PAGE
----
Successful blogging by Steven Novella: the Desiree Jennings story
Posted Feb 26 2010 2:48pm
I stayed away from this story until now. It isn’t about autism at all, except that “Jenny McCarthy and Jim Carrey’s Autism OrganizationGeneration Rescue” decided to take the story on . Why a supposedly autism organization took on the story of an adult who was supposedly injured by a flu vaccine is not clear to this reader. But, this story shows the power of quality blogging to affect the discussion of a national topic.
Short version of the story: Desiree Jennings was given a seasonal flu vaccine. Sometime after that she developed problems in movement and speech. She attributed these problems to the vaccine, citing dystonia as the condition. This was questioned by some bloggers, including a neurologist, Dr. Steven Novella . As a neurologist, Dr. Novella is experienced in conditions such as dystonia. Ms. Jennings was treated by a well known name in the autism-alternative-medicine community, Dr. Rashid Buttar. The story was given national attention, including a segment on the U.S. TV show Inside Edition.
The whole story of the alleged vaccine injury is long and strange. The current status, it gets even stranger. Ms. Jennings appears to have made a full recovery, walking and driving a car. She talks better, with the addition of a rather strange accent. This was found when Inside Edition decided to do a followup on Ms. Jennings, apparently after reading Dr. Novella’s take on the story. From Dr. Novella’s recent blog post:
Another angle to this case was the mainstream media coverage. The story was made national primarily by an Inside Edition segment in which they took her claims of being horribly injured by the flu vaccine at face value. They did throw in a caveat that doctors say the story should not dissuade the public from the vaccine (the “not” was incredibly and deceptively edited out in the YouTube version of the story). But generally it was among the worst science reporting of 2009.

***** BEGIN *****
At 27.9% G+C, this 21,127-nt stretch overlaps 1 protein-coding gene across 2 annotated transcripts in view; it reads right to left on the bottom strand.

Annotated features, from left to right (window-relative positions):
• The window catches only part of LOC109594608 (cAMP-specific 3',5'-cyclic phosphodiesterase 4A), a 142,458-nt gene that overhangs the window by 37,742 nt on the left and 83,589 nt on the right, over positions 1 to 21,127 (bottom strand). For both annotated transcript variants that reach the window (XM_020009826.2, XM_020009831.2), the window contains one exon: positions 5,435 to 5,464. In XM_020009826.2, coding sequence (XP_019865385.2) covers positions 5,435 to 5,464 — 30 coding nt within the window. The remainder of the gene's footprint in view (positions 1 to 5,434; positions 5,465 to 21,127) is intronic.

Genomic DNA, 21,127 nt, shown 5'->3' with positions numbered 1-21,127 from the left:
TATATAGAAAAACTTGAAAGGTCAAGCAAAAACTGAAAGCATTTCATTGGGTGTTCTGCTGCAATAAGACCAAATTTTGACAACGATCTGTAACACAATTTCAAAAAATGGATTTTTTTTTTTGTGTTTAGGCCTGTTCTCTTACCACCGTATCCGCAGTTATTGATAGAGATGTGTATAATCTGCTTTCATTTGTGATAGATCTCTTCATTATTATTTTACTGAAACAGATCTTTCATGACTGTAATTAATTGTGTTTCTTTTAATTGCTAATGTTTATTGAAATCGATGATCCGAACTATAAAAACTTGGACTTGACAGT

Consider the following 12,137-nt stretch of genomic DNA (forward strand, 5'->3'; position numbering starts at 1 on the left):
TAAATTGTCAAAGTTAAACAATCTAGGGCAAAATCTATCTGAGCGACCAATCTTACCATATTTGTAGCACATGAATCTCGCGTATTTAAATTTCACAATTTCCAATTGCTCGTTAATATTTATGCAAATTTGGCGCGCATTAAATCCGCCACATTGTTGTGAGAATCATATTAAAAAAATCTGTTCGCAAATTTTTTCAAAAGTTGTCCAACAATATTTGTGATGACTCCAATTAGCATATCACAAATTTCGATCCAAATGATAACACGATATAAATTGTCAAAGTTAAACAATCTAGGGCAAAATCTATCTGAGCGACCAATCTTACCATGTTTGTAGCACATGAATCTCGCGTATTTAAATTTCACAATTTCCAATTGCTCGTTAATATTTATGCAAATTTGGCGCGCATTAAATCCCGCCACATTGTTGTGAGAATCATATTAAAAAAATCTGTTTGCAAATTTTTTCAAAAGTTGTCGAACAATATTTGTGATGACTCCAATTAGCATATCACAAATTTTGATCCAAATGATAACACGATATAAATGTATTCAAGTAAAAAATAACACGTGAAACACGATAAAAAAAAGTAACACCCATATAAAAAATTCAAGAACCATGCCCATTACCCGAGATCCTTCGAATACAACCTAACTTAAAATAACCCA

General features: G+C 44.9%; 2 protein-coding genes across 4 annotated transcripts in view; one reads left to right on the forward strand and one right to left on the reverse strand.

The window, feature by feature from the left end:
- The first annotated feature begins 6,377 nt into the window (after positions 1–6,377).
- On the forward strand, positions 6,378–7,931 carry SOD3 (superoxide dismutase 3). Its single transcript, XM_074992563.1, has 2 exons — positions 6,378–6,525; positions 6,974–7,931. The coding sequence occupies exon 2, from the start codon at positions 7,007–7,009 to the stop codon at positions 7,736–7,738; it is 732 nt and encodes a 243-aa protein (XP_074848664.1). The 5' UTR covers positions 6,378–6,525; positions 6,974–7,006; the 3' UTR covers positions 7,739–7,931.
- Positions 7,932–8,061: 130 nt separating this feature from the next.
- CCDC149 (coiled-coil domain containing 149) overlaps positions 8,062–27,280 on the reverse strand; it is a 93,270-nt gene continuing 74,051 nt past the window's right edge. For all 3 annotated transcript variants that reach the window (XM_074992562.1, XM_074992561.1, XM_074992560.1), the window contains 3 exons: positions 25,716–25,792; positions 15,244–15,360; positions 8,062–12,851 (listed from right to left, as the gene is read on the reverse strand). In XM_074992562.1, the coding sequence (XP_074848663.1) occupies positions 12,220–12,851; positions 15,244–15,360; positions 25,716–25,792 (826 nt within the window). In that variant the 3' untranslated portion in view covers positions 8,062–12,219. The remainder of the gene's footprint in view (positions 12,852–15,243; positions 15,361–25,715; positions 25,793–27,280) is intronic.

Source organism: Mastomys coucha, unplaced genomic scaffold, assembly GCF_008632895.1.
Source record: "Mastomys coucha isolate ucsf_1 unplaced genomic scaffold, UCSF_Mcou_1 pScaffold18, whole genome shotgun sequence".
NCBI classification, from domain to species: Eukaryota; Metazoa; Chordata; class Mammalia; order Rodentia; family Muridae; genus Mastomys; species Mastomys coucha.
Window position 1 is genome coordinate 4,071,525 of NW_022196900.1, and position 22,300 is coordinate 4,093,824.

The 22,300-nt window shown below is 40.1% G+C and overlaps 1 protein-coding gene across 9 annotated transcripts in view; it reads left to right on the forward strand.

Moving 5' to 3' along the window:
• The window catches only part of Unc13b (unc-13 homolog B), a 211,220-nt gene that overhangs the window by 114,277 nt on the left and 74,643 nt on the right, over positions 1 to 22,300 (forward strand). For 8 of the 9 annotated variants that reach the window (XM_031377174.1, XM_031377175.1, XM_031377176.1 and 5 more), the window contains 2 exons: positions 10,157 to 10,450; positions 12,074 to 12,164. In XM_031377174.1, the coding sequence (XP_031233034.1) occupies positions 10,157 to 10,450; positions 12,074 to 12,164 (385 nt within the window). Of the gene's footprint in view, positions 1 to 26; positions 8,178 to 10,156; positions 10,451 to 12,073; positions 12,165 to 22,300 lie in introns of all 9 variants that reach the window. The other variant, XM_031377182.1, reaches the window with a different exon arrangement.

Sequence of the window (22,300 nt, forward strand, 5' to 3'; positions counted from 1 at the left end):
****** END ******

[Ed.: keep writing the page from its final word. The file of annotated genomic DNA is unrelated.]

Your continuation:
So I was a bit surprised when I was contacted by a producer from Inside Edition about a possible follow up segment on the story. He had read my blog posts on Ms. Jennings and realized they got the story entirely wrong. To his credit he wanted to do follow up (unfortunately rare in mainstream journalism) and tell the real story. This resulted in the segment that aired last night
One reason to bring this story up now is highlighted by Dr. Novella: the effect of science bloggers on a major news story:
And finally (if you will forgive the self-serving observation) the story highlights the new power of the science-blogging community. The Inside Edition follow up segment was entirely due to the science bloggers who covered the story – and told the real story behind the media sensationalism. We are influencing the media cycle in a good way. At the very least we are making ourselves a valuable resource to the mainstream media, and hopefully raising the quality of science journalism in general.
Dr. Novella did well in blogging this story, and Inside Edition did well to reconsider the story in light of the well-reasoned discussion of Dr. Novella.
Video of the recent Inside Edition segment is here:
If you want to reference this post in your site, use the code below to link to me from your website.
<a href="http://leftbrainrightbrain.co.uk/2010/02/successful-blogging-by-steven-novella-the-desiree-jennings-story/">Successful blogging by Steven Novella: the Desiree Jennings story</a>